Birds and bats enhance yields in Afrotropical cacao agroforests only
under high shade
Sub-Saharan Africa produces most of the Earth’s cacao. Although pests
cause losses of hundreds of millions annually, the role of cacao pest
suppressors remains unknown. We used an exclusion experiment to prevent
access of bats and birds to cacao trees and quantified how their absence
affected arthropod communities, herbivory, and crop yield. Overall,
Mealybugs and other hemipteran pests were more abundant in exclosures.
Under heavy shade (90%), cacao trees with vertebrate exclosures had 3.9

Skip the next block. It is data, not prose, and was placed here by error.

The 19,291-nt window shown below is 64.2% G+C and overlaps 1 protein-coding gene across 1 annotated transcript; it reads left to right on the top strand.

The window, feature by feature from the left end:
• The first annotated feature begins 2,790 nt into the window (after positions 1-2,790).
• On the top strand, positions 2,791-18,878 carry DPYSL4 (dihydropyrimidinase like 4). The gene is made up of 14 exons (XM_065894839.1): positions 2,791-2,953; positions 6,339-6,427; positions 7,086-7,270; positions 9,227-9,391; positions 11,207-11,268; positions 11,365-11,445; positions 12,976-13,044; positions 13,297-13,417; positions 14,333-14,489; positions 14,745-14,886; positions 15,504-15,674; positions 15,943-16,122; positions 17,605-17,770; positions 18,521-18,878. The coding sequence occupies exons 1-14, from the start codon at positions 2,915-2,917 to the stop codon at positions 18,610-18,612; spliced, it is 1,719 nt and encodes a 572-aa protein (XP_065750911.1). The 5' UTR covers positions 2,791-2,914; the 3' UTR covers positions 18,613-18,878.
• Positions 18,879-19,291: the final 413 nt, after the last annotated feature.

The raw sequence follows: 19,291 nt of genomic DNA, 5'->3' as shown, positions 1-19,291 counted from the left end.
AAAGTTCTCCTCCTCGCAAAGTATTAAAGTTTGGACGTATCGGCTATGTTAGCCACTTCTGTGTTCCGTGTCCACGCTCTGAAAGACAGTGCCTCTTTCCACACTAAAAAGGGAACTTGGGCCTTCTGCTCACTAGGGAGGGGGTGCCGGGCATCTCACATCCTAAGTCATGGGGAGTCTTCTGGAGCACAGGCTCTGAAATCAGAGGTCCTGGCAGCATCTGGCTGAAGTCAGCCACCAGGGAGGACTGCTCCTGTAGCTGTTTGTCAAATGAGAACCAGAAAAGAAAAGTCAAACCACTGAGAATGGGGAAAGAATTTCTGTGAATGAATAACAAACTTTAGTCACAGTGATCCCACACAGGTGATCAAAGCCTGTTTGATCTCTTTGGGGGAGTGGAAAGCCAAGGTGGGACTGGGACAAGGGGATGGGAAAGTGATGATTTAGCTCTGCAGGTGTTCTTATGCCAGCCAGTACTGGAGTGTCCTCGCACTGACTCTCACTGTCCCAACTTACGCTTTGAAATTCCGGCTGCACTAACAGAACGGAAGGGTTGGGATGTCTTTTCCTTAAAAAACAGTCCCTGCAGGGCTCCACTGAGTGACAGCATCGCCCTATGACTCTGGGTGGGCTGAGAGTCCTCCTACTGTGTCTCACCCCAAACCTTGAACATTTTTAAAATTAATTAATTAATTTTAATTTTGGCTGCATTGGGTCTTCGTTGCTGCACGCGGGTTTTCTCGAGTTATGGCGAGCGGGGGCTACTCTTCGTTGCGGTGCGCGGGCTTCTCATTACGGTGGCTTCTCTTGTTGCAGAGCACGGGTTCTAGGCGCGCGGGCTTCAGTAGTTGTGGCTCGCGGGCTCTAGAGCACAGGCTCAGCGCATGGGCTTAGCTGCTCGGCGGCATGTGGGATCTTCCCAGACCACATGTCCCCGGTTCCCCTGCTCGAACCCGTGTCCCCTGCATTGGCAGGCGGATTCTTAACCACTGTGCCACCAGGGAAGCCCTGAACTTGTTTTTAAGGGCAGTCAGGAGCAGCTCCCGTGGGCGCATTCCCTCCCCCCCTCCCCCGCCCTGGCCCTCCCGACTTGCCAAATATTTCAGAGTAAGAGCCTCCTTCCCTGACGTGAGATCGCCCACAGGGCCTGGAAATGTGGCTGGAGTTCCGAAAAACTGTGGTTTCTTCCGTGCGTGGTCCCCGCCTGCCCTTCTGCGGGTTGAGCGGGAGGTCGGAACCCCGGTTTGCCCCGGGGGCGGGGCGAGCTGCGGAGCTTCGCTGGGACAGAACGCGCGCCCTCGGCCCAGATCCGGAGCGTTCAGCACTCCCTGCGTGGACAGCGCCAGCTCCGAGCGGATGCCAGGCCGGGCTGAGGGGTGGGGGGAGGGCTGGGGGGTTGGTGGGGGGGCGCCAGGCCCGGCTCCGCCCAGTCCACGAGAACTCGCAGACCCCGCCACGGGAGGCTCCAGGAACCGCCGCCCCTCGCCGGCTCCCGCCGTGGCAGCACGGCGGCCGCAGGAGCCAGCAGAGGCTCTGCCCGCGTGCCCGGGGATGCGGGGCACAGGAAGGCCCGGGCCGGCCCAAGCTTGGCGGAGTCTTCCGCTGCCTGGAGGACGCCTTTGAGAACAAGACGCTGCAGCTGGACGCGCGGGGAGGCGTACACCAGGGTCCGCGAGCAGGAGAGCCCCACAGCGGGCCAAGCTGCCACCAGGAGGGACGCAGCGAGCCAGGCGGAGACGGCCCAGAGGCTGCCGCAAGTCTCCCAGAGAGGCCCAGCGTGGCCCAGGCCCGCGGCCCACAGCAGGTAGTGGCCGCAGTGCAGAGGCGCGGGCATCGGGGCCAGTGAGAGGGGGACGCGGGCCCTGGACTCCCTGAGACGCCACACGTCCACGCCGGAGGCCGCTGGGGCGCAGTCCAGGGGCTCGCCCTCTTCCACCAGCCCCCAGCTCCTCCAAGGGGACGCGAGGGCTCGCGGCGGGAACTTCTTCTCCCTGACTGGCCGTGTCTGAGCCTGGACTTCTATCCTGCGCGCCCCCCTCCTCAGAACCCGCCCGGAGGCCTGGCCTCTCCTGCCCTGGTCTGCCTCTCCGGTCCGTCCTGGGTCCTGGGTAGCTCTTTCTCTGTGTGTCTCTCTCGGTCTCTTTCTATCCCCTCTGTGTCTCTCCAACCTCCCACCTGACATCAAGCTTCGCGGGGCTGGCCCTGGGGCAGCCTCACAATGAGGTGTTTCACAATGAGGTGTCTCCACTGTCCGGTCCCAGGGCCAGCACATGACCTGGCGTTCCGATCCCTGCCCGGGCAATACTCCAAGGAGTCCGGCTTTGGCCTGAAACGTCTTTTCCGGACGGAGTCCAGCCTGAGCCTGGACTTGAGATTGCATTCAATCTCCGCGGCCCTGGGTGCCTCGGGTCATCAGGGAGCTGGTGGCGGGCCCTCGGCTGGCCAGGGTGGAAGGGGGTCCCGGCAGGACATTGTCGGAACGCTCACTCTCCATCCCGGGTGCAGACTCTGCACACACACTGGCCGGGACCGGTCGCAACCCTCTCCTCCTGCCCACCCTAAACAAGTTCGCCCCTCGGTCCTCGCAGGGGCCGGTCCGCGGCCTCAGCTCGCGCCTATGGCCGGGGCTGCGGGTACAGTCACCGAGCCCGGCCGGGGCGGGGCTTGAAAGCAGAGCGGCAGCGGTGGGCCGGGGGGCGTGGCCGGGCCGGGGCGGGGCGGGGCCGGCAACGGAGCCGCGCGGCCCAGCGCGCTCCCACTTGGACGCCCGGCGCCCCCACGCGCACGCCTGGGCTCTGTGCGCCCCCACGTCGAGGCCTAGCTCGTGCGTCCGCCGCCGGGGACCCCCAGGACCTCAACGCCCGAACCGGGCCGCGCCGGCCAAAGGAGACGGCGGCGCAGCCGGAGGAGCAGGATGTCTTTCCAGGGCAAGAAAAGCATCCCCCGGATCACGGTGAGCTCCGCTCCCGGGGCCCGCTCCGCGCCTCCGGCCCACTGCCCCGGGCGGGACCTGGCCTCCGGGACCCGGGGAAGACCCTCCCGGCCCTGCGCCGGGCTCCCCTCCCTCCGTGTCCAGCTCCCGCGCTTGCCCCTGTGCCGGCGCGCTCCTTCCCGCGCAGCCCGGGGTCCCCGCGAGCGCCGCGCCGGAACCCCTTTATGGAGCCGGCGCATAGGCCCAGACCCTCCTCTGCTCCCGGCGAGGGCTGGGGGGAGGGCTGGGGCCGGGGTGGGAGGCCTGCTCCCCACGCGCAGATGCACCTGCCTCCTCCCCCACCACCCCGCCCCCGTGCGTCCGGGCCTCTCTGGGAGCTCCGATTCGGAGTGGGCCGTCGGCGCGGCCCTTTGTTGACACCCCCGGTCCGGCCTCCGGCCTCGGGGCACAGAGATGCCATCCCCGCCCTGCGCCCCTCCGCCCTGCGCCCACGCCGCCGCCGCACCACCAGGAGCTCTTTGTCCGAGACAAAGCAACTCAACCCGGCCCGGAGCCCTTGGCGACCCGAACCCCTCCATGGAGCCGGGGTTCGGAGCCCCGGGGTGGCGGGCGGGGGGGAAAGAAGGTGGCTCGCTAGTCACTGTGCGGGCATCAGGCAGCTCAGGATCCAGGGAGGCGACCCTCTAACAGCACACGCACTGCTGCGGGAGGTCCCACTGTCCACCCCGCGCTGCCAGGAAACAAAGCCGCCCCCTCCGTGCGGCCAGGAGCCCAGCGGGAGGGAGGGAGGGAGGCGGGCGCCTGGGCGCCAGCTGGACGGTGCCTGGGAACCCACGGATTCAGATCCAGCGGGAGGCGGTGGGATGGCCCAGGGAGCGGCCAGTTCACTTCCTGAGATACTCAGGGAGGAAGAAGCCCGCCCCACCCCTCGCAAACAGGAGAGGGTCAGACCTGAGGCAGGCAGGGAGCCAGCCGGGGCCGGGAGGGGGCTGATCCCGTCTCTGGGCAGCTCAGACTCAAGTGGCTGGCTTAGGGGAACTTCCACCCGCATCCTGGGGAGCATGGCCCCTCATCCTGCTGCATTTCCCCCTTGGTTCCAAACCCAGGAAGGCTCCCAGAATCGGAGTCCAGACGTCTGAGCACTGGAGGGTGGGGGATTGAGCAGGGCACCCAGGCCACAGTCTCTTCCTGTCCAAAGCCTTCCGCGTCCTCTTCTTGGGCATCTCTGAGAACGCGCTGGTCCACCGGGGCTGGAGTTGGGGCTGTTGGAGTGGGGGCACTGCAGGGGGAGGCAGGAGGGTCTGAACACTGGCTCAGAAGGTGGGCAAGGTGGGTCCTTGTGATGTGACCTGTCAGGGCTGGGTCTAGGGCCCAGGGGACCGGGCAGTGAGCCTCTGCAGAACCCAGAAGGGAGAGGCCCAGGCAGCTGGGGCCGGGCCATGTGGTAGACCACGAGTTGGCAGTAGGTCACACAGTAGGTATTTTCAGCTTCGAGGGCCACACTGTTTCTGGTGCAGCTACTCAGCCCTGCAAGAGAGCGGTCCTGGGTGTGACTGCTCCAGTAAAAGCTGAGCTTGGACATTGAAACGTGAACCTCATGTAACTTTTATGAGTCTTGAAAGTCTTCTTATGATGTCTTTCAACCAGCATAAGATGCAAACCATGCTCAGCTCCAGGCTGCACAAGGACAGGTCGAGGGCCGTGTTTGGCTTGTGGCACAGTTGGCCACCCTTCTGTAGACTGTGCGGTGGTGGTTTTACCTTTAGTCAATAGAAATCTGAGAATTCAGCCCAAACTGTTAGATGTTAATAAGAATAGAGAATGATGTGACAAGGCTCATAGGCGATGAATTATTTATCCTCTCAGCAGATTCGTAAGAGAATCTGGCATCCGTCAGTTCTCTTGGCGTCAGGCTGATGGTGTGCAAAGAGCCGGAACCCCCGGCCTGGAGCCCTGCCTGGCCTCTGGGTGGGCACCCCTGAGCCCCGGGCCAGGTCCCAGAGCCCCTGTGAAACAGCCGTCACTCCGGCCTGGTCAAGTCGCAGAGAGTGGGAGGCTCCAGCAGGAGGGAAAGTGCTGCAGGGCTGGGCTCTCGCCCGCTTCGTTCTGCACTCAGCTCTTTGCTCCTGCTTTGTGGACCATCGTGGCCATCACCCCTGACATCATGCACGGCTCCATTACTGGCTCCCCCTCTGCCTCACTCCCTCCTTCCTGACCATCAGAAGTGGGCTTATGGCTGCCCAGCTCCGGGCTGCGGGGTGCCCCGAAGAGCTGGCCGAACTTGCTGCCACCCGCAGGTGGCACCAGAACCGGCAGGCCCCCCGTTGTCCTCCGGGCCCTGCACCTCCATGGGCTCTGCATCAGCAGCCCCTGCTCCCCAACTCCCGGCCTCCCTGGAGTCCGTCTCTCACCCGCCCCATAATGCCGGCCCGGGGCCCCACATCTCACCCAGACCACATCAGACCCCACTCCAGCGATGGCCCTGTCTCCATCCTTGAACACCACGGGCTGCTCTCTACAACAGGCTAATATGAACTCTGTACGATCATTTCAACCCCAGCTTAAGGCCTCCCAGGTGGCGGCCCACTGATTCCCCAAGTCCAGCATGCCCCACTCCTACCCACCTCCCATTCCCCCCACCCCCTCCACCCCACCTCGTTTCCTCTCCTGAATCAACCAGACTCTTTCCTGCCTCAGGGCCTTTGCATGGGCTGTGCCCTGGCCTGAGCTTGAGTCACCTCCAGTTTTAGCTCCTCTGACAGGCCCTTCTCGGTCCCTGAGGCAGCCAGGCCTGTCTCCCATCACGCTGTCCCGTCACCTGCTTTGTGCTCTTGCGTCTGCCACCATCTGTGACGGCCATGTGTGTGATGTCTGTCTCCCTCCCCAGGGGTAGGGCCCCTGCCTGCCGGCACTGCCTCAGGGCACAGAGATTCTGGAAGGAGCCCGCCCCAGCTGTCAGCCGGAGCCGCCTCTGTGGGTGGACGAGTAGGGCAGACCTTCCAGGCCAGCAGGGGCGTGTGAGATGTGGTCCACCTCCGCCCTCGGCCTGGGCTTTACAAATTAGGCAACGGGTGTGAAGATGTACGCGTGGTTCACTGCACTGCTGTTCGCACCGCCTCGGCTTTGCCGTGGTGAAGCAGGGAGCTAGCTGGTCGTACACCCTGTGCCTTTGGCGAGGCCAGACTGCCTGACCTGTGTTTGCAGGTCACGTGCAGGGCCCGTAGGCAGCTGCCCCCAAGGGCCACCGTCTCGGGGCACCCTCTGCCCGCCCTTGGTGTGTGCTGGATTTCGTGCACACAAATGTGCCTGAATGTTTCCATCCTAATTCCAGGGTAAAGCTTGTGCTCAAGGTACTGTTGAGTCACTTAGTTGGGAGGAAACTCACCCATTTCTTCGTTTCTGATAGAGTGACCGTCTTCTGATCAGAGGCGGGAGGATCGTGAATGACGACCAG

times fewer flowers and 3.2 times fewer large pods than control trees,
corresponding to losses on average of $478 ha-1y-1. Under low shade
cover (10%) however, the opposite pattern was evident: exclosures trees
had 5.2 times more flowers and 3.7 times more large pods than control
trees, corresponding to savings on average of $796 ha-1y-1. Our study
demonstrates that the enormous potential of African bats and birds as
pest suppressors is dependent on shade tree management.